These are not easy questions;  but they’re real ones that churn deep down, rumbling as I go about my days. I read, talk, and think about race on a fairly regular basis, but there are times when I still feel at a complete loss because of the guilt I carry over my privilege. I know I’m not the only white person who feels this way.

While I agree that lying about her race is a poor choice, I also see the situation as far more complex than this. Truth be told, I identify with Rachel’s desire to don a different skin. I’ve often longed for a different appearance to disassociate myself from the harsh history of my race and to legitimize my passion for reconciling racial brokenness. Sometimes it feels like being white disqualifies me from a seat at the racial table. When I whisper this shame-filled admission to those close to me, they remind me that not having a seat at the table is no new feeling to people of color.

Ah, privilege. It blinds even those who want to see.

This conversation isn’t simple. It’s far – both literally and figuratively – from black and white. So where’s a white-person-on-the-sidelines watching all this pain, caring-but-not-experiencing, horrified-and-heartbroken to start?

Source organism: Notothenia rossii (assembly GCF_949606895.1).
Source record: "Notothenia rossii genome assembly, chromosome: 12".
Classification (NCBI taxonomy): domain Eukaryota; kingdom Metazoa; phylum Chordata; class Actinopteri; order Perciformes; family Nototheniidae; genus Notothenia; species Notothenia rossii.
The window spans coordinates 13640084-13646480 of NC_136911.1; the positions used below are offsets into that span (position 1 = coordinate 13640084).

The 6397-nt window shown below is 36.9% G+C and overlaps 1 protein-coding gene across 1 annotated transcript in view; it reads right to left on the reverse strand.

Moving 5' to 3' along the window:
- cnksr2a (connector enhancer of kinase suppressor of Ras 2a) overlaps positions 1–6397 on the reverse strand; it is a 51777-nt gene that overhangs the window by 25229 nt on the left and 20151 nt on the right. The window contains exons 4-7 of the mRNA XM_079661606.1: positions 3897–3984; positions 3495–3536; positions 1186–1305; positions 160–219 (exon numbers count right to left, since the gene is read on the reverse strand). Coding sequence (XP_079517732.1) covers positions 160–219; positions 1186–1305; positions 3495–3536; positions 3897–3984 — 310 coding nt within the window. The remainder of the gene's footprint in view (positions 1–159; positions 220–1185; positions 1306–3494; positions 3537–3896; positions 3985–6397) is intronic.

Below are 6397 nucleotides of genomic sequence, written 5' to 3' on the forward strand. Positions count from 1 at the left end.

As I sit with these questions, I find myself contemplating who I need to be in addition to what I should do to live in a culturally humble way. The lists of how-to’s and to-do’s are undeniably helpful, but they’ll go nowhere without a fundamental shift in our way of being.

In light of this, I ask myself harder questions than the initial ones above that were likely born out of defense.

  • How do I cultivate the type of character that consistently acknowledges my privilege and promotes a good greater than myself?
  • Who do I need to become in order to more deeply understand the lives of those who live and think differently than I do?
  • How do I seek understanding when I simply do not understand? 

The answers that surface are less to-do list, more lifelong goals:

1. Be ok with messy. 

I’ve read a lot of coverage on Rachel Dolezel and the one firm conclusion I’ve drawn is that it’s messy. There are good points on conflicting sides and so many speculations on her intent.

  • Could it be that a person who has been immersed in a culture for years would identify more strongly with that culture than with their own? Sure.